People who complain that “Pride & Prejudice” lacks passion, a large group that includes not only Charlotte Bronte but also, apparently, the authors of “Pride & Promiscuity,” “Pride and Prejudice: The Wanton Edition” and “Mr. Darcy Takes a Wife,” should try reading “Cecilia.” Compared to it, “Pride & Prejudice,” with Darcy’s “fine, tall person, handsome features and noble mien” as well as Elizabeth’s “light and pleasing” figure and “fine eyes,” is like “Lady Chatterly’s Lover.”
But, really, anyone who likes “Pride & Prejudice,” a far larger group, should consider reading this work. There are weird echoes of “Cecilia” all over “P&P,” not least the very title, an allusion to a comment late in “Cecilia” that everything that went wrong between the lovers could be attributed to the twin woes of PRIDE and PREJUDICE. (As is well known, P&P’s original title, “First Impressions,” had already been used by the time Jane Austen got around to finding a publisher in 1813.) “P&P,” like “Cecilia,” owes a debt to Samuel Johnson in its magnificent sentence structures, and explores how misunderstandings and status differences can thwart mutual attraction.
Unusually for a woman of the 18th century, Cecilia is wealthy in her own right, with (as we learn early on) £10,000 free and clear from her parents and an estate from an uncle that assures her an additional yearly income of £3,000. She is also beautiful, kind and intelligent. And an orphan!
Random fact that will turn out to be important is an odd condition of her uncle’s will: any man she marries must take her name and drop his own. Otherwise she will forfeit the yearly £3,000.
“Cecilia” begins with a painful slowness. (What I am saying? Despite being crowded with incident, it continues with a painful slowness. For more than 1,000 pages!) It starts with Cecilia a little short of her majority, losing her uncle and leaving Suffolk, where she had grown up, for London. Her uncle has left her in the care of three guardians: the husband of her best friend from childhood (for affection); a shrewd businessman in the city (who is supposed to safeguard her fortune) and a well-connected aristocrat (who is supposed to look after her in a social sense). All prove disastrous. The businessman is a mad miser, the aristocrat a hopeless snob, and the friend’s husband a spendthrift and a gambler, who manages to lose all his own money and coerce Cecilia into lending him, bit by bit, her entire unencumbered £10,000 before, driven to despair by his debts, he shoots himself.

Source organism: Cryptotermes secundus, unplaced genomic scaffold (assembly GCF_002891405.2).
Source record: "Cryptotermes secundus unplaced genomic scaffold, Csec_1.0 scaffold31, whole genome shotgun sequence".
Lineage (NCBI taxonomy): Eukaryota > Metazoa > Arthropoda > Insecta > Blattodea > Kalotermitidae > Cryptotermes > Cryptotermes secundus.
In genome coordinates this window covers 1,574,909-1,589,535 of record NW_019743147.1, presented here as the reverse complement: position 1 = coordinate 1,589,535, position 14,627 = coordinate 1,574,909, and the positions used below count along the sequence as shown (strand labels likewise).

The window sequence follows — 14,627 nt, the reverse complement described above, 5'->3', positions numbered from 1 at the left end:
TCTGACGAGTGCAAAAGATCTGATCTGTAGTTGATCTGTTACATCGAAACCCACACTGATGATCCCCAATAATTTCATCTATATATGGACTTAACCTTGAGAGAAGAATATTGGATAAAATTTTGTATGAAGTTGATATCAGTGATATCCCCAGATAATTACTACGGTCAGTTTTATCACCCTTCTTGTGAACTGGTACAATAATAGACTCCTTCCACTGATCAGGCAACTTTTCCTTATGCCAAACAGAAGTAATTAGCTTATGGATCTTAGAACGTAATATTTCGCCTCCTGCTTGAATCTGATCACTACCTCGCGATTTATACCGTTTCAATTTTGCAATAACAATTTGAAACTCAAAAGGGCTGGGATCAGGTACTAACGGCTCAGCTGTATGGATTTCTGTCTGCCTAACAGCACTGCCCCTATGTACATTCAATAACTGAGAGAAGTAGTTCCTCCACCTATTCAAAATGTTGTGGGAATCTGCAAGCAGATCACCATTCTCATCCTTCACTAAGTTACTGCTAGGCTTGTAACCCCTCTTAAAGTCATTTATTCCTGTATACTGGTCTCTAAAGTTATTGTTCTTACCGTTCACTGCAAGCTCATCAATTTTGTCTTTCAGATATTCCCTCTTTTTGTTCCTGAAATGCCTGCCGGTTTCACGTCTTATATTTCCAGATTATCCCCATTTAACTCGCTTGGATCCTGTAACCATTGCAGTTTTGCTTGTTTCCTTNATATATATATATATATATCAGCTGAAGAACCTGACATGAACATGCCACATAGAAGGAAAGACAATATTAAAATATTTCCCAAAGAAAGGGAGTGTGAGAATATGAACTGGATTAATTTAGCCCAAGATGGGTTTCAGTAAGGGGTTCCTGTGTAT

The early part of “Ceclilia” is like one of Hogarth’s progresses, turned into a novel: full of “types,” dramatic incident and broad satire of 18-century society. Cecilia’s wealth and beauty has made her irresistible on the marriage market, and a wide variety of gentlemen are lining up to give it their best shot. Being possessed of high standards and considerable discernment, though, she is isn’t too impressed by what’s on offer.
In some ways, “Cecilia” expands on Burney’s first novel, “Evelina,” in that both explore the unenviable condition of being female in 18th-century England. Evelina is beautiful but penniless and seemingly unprotected, and thus subject to all kinds of insult and sexual predation. Cecilia is insulated from the kinds of indignities Evelina faced — but her problems are only different, not less.
That Cecilia must choose one of these men and find love (or die trying, like her unfortunate fictional counterpart Clarissa Harlowe) is clear from the logic of its being an 18th-century novel, and part of the fun at the start is trying to figure out who, in the crowded cast of wooers, is going to distinguish himself, and how. When she meets a kind and witty, yet mysterious, young gentlemen at masked ball dressed as a white domino who rescues her from social distress, I felt premonitory shivers of Georgette Heyer, Dorothy Sayers and a thousand Harlequin romances. Domino is clearly either “the one” or the worst thing that will ever happen to Cecilia.
As it turns out, it’s kind of both, for Mortimer Delvile (Yes! Fanny Burney named her romantic hero Mortimer!), it emerges, is the only son of Cecilia’s third guardian, the snob. No one of Cecilia’s relatively obscure parentage, however rich, could possibly be good enough for his son, even without the dire prospect of the exalted name of Delvile disappearing forever. Never mind that Mrs. Delvile, who unlike her husband is kind and good (though also beset by pride in being a Delvile, being not only one by marriage but also her husband’s cousin) loves and admires Cecilia for her kindness and intelligence. She can’t imagine the marriage either.
Thus the entire middle third of the book revolves around the improbable problem that two people who love each other cannot marry because he cannot possibly take her name. That, and many willful or coincidental misunderstandings by Cecilia and Mortimer about the nature of their feelings for each other. And lots and lots of dramatic speeches. What’s missing? Any semblance of reality, and any sense of the physical. Mortimer is sweet, and he’s funny — kind of an ur-Henry Tilney, except he picks a girl just as clever as he is. But he does not seem to exist as a physical being, any more than Cecilia does. They are all mind.
This may be part of why Austen’s characters seem so much more plausible, less like the personifications of ideas. Why Elizabeth Bennett never seem a victim of circumstances the way Cecilia, though richer, more virtuous and arguably smarter, often does.
To say that Jane Austen was a genius, while Fanny Burney was a clever woman who wrote amusing novels, gets us only part of the way there. Another mystery is why I enjoyed this book so much all the while I was finding it utterly ridiculous. Do I weigh old books on a different balance than contemporary fiction? I probably do, but that’s also a problem for another day.